The whole family headed up to Stone Mountain State Park for an afternoon of fishing. On the way we stopped for lunch at the Stone Mountain Cafe for lunch. The barbecue chicken was wonderful, we'll be back again! Anyway on to the park. Bullhead Creek had only two fishermen on it, so we had a wide variety of sections to choose from. Christopher and I headed up to section number 6 to try out luck. The recent rain was still evident in the stained flow, which was up six to eight inches. After missing a few strikes and a couple of LDRs, I hooked a large brown who tried desperately to get away. First he went up stream to the head of the pool, I turned him, and he was coming to net when he zipped out into the current and headed down stream. I scrambled to keep up with him as the line zinged out. Finally he came to net! Christopher helped release him.
Nymphing on the Roaring River

Dad releases a rainbow
Our deal with mom was to fish for an hour and a half, then it was Zoe'e turn. But when we got to the car she was fast asleep, so we went back up for another turn. Christopher calls hours on the stream "short hours" as compared to "long hours" driving in the car. We managed to hook one other fish before returning to find his sister wet wading in the Roaring River. I caught an eight inch stocker and Zoe was amazed at seeing her first trout come to net. Zoe got chilled from wading so we dried off and headed home. A great day on the river with the family.
12- May 7.
Gerry and I had intended to fish ------ Creek but the all night long rainstorm made us change our plans to a less volatile stream. ------- ----- a delayed harvest stream in ----- ---------- State Park was our choice. We left Winston while it was still raining. When we arrived at ----- ------ the weather had cleared a little, it was foggy and cloudy. I started fishing a deep pool and quickly hooked a 10 inch brook trout on a beadhead caddis emerger. While landing him, I noticed a rather large trout holding in the bottom of the pool. I tried in vain to catch him for the next hour or so. Although the big one eluded me I did catch a 14 inch rainbow and another 10 inch brook trout from the same pool. Now it was time to head upstream and I caught about eight brook trout over the next hour. Thunder boomed and sounded an early end to our fishing day. Later that evening tornadoes ripped through Clemmons crossing the interstate which was our route home.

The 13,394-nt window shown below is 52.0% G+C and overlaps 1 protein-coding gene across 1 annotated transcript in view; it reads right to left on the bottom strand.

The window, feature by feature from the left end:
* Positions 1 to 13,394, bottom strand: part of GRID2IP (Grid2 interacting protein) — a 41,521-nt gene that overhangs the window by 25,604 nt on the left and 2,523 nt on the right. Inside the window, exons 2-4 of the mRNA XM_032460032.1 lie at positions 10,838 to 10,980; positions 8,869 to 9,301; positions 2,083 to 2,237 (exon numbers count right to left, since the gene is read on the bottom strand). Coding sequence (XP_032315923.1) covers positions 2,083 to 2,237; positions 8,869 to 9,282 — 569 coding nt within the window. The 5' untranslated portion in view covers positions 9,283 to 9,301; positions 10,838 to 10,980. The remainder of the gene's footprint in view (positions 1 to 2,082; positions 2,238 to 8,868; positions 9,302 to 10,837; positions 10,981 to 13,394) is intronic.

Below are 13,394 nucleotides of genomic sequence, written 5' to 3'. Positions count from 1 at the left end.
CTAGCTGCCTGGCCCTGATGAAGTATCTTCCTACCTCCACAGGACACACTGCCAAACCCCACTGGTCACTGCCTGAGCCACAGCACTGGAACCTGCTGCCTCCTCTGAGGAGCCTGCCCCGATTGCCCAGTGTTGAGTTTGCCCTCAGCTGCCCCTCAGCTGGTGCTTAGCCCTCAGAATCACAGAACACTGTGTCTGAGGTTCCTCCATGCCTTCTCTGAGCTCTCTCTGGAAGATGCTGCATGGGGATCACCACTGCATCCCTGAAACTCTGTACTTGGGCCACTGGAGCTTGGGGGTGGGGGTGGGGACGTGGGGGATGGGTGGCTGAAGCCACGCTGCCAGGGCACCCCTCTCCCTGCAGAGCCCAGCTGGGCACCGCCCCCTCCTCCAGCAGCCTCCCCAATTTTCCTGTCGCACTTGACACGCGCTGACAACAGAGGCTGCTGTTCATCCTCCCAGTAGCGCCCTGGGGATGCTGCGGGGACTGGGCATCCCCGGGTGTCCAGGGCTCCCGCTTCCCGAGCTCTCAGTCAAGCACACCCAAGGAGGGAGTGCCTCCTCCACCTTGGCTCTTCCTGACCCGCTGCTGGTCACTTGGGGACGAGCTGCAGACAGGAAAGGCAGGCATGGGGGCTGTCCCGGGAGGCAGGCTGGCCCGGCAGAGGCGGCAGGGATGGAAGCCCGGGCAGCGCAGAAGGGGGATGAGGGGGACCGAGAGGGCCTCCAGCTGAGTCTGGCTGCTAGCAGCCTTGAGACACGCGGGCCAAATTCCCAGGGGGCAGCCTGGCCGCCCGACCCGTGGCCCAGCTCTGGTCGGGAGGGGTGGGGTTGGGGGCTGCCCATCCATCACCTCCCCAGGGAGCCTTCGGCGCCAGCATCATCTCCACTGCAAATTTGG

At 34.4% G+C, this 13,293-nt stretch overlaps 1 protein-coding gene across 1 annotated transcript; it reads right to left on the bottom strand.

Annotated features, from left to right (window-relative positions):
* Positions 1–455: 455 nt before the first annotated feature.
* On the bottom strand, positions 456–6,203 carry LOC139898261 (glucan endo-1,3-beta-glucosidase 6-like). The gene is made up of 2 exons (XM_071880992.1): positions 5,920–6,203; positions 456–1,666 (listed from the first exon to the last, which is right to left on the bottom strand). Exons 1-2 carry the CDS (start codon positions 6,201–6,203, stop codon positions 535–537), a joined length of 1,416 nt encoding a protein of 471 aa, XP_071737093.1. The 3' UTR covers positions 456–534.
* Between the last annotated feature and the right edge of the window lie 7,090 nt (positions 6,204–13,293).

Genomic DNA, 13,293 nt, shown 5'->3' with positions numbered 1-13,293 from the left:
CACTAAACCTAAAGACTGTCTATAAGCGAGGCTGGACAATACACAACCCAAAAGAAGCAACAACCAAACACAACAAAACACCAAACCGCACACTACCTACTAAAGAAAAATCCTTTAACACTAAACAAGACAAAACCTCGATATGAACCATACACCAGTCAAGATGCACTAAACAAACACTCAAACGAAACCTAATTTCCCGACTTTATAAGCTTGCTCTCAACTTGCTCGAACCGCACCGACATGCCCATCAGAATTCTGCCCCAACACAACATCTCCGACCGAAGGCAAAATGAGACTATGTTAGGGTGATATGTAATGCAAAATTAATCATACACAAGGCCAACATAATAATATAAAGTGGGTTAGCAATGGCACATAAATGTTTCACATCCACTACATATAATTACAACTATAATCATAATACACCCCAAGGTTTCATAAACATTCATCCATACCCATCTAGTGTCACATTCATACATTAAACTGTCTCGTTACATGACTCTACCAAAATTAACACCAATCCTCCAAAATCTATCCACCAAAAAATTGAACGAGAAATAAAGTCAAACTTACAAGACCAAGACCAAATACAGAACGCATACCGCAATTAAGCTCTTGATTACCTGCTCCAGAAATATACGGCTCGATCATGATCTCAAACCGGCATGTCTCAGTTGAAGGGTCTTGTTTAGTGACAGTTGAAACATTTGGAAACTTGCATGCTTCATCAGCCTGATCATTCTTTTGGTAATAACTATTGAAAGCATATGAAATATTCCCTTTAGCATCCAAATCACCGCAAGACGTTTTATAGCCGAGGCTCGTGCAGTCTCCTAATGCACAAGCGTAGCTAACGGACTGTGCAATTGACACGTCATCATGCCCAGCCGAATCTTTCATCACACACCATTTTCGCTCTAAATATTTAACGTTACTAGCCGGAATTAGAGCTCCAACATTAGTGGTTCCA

Rainbow takes a secret weapon!
11- April 24 .
Christopher (4.5 year old son) and I headed up to ---------- Creek for an afternoon of fishing. After stopping at the - for lunch we headed up to the park. There was only one car parked in the "Fish for Fun" lot and I thought that we would get a good stream section. However a quick glance showed that all eight sections had been signed out. Just then a park ranger pulled up and asked if I had any questions. Christopher selected a beadhead tellico that we had tied the night before. I managed to hook two of the smaller trout that hang out in the pool. After hooking each fish I handed the rod to my son and let him reel them in. We moved on up the stream to our section where I carried Christopher across the stream and deposited him on a sandy "beach" on the stream. While he played in the sand I fished and each time I hooked a fish I brought the rod back to him to reel them in. We spent about four hours "working" the stream and managed to catch a good number of fish. "A pretty good day fishing", Christopher reported.
10- April 20 .
A break in the weather and I headed up to continue my journey along ------ Creek. The recent rain was still evident in the high waters of the creek. Fire rings of riverside campgrounds had been scoured clean and the creek is still six to eight inches above normal flow. The wading was tough as many steam crossing are necessary . The fishing was rewarding, I started using a Caddis Pupa and caught many rainbows. All sorts of flies were hatching, from tiny tiny sulfurs, to small Hendricksons. I tried the dry fly thing, although it wasn't easy with the increased flow, and again caught many rainbow and one good sized brown. That brown came out of a small eddy beside a huge run, as the fly danced around in the little pocket the brown rocketed off the bottom and smashed the fly then tore off line as he hit the current and headed down stream.
I jumped bounders and finally brought him to net, a nice 14 incher. I was working my way upstream to a point where I could gain easy access to the trail leading back to the car, but finally high water blocked my ability to cross the stream and the prospect of bushwhacking though a Rhododendron Hell caused me to turn about and retrace my steps downstream. It wasn't easy and without a wading staff it would have been nearly impossible. Although the fishing was fantastic the strong current and cold waters were a real workout. I hope the next time I visit this stream it is down to a moderate level. Most of the rainbows were in the six to eight inches with a few about ten.